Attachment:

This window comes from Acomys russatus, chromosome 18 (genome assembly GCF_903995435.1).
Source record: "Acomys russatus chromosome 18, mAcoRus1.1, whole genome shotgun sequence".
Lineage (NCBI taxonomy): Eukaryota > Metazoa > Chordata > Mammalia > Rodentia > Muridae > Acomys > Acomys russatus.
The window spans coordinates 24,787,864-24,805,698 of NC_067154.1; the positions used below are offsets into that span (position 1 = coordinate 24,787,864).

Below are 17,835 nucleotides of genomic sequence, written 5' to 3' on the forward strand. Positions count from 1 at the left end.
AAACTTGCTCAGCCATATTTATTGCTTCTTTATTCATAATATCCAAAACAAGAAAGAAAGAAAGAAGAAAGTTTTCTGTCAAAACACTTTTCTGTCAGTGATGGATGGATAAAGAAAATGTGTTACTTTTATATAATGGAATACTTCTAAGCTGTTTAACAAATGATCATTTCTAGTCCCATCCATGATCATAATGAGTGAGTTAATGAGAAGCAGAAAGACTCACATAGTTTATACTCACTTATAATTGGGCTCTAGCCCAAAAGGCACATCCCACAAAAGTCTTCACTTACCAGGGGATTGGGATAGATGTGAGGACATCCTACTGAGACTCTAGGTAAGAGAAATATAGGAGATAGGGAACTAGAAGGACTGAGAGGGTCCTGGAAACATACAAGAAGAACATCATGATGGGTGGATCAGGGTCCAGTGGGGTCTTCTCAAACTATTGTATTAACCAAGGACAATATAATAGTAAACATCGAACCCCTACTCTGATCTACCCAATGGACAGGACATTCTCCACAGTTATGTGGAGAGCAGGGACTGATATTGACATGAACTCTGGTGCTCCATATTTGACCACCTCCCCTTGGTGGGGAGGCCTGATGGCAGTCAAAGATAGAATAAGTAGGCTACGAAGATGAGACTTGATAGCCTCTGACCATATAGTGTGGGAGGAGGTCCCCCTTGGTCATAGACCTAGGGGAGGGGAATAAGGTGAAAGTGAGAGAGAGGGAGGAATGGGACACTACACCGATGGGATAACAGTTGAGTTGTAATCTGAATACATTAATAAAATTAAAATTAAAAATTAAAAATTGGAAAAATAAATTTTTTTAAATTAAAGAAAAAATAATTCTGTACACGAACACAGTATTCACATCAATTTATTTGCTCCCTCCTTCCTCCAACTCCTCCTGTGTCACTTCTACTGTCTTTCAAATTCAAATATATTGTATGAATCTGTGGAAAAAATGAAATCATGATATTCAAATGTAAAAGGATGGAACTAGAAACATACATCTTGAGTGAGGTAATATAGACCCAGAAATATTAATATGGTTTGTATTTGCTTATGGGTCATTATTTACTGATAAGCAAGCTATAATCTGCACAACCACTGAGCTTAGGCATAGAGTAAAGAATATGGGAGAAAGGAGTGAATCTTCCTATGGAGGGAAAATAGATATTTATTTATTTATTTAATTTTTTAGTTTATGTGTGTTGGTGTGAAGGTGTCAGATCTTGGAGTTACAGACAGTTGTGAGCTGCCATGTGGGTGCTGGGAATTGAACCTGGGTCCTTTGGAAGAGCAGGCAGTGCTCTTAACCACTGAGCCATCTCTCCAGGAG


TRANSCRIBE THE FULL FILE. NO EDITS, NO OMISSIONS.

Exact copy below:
This window comes from Acomys russatus, chromosome 18 (genome assembly GCF_903995435.1).
Source record: "Acomys russatus chromosome 18, mAcoRus1.1, whole genome shotgun sequence".
Lineage (NCBI taxonomy): Eukaryota > Metazoa > Chordata > Mammalia > Rodentia > Muridae > Acomys > Acomys russatus.
The window spans coordinates 24,787,864-24,805,698 of NC_067154.1; the positions used below are offsets into that span (position 1 = coordinate 24,787,864).

Below are 17,835 nucleotides of genomic sequence, written 5' to 3' on the forward strand. Positions count from 1 at the left end.
AAACTTGCTCAGCCATATTTATTGCTTCTTTATTCATAATATCCAAAACAAGAAAGAAAGAAAGAAGAAAGTTTTCTGTCAAAACACTTTTCTGTCAGTGATGGATGGATAAAGAAAATGTGTTACTTTTATATAATGGAATACTTCTAAGCTGTTTAACAAATGATCATTTCTAGTCCCATCCATGATCATAATGAGTGAGTTAATGAGAAGCAGAAAGACTCACATAGTTTATACTCACTTATAATTGGGCTCTAGCCCAAAAGGCACATCCCACAAAAGTCTTCACTTACCAGGGGATTGGGATAGATGTGAGGACATCCTACTGAGACTCTAGGTAAGAGAAATATAGGAGATAGGGAACTAGAAGGACTGAGAGGGTCCTGGAAACATACAAGAAGAACATCATGATGGGTGGATCAGGGTCCAGTGGGGTCTTCTCAAACTATTGTATTAACCAAGGACAATATAATAGTAAACATCGAACCCCTACTCTGATCTACCCAATGGACAGGACATTCTCCACAGTTATGTGGAGAGCAGGGACTGATATTGACATGAACTCTGGTGCTCCATATTTGACCACCTCCCCTTGGTGGGGAGGCCTGATGGCAGTCAAAGATAGAATAAGTAGGCTACGAAGATGAGACTTGATAGCCTCTGACCATATAGTGTGGGAGGAGGTCCCCCTTGGTCATAGACCTAGGGGAGGGGAATAAGGTGAAAGTGAGAGAGAGGGAGGAATGGGACACTACACCGATGGGATAACAGTTGAGTTGTAATCTGAATACATTAATAAAATTAAAATTAAAAATTAAAAATTGGAAAAATAAATTTTTTTAAATTAAAGAAAAAATAATTCTGTACACGAACACAGTATTCACATCAATTTATTTGCTCCCTCCTTCCTCCAACTCCTCCTGTGTCACTTCTACTGTCTTTCAAATTCAAATATATTGTATGAATCTGTGGAAAAAATGAAATCATGATATTCAAATGTAAAAGGATGGAACTAGAAACATACATCTTGAGTGAGGTAATATAGACCCAGAAATATTAATATGGTTTGTATTTGCTTATGGGTCATTATTTACTGATAAGCAAGCTATAATCTGCACAACCACTGAGCTTAGGCATAGAGTAAAGAATATGGGAGAAAGGAGTGAATCTTCCTATGGAGGGAAAATAGATATTTATTTATTTATTTAATTTTTTAGTTTATGTGTGTTGGTGTGAAGGTGTCAGATCTTGGAGTTACAGACAGTTGTGAGCTGCCATGTGGGTGCTGGGAATTGAACCTGGGTCCTTTGGAAGAGCAGGCAGTGCTCTTAACCACTGAGCCATCTCTCCAGGAG